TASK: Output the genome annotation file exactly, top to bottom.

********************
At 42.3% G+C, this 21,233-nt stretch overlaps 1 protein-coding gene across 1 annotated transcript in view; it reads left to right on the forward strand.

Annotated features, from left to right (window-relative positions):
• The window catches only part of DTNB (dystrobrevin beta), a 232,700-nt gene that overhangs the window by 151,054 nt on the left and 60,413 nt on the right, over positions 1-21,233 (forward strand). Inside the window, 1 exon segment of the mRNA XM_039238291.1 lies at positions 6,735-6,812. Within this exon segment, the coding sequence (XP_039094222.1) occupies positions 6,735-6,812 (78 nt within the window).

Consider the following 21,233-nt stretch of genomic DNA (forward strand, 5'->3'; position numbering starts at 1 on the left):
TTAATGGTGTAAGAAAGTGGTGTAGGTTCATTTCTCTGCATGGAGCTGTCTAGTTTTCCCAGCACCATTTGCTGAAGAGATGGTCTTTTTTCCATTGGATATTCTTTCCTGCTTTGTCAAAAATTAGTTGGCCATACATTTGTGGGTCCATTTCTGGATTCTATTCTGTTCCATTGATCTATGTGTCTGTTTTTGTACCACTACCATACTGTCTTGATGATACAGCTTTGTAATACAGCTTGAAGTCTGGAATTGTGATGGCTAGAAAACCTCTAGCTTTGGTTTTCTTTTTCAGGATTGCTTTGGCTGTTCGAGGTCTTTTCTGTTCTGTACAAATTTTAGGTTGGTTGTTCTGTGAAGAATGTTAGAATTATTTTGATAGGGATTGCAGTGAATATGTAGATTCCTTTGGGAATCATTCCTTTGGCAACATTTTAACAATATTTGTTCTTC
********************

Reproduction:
At 42.3% G+C, this 21,233-nt stretch overlaps 1 protein-coding gene across 1 annotated transcript in view; it reads left to right on the forward strand.

Annotated features, from left to right (window-relative positions):
• The window catches only part of DTNB (dystrobrevin beta), a 232,700-nt gene that overhangs the window by 151,054 nt on the left and 60,413 nt on the right, over positions 1-21,233 (forward strand). Inside the window, 1 exon segment of the mRNA XM_039238291.1 lies at positions 6,735-6,812. Within this exon segment, the coding sequence (XP_039094222.1) occupies positions 6,735-6,812 (78 nt within the window).

Consider the following 21,233-nt stretch of genomic DNA (forward strand, 5'->3'; position numbering starts at 1 on the left):
TTAATGGTGTAAGAAAGTGGTGTAGGTTCATTTCTCTGCATGGAGCTGTCTAGTTTTCCCAGCACCATTTGCTGAAGAGATGGTCTTTTTTCCATTGGATATTCTTTCCTGCTTTGTCAAAAATTAGTTGGCCATACATTTGTGGGTCCATTTCTGGATTCTATTCTGTTCCATTGATCTATGTGTCTGTTTTTGTACCACTACCATACTGTCTTGATGATACAGCTTTGTAATACAGCTTGAAGTCTGGAATTGTGATGGCTAGAAAACCTCTAGCTTTGGTTTTCTTTTTCAGGATTGCTTTGGCTGTTCGAGGTCTTTTCTGTTCTGTACAAATTTTAGGTTGGTTGTTCTGTGAAGAATGTTAGAATTATTTTGATAGGGATTGCAGTGAATATGTAGATTCCTTTGGGAATCATTCCTTTGGCAACATTTTAACAATATTTGTTCTTC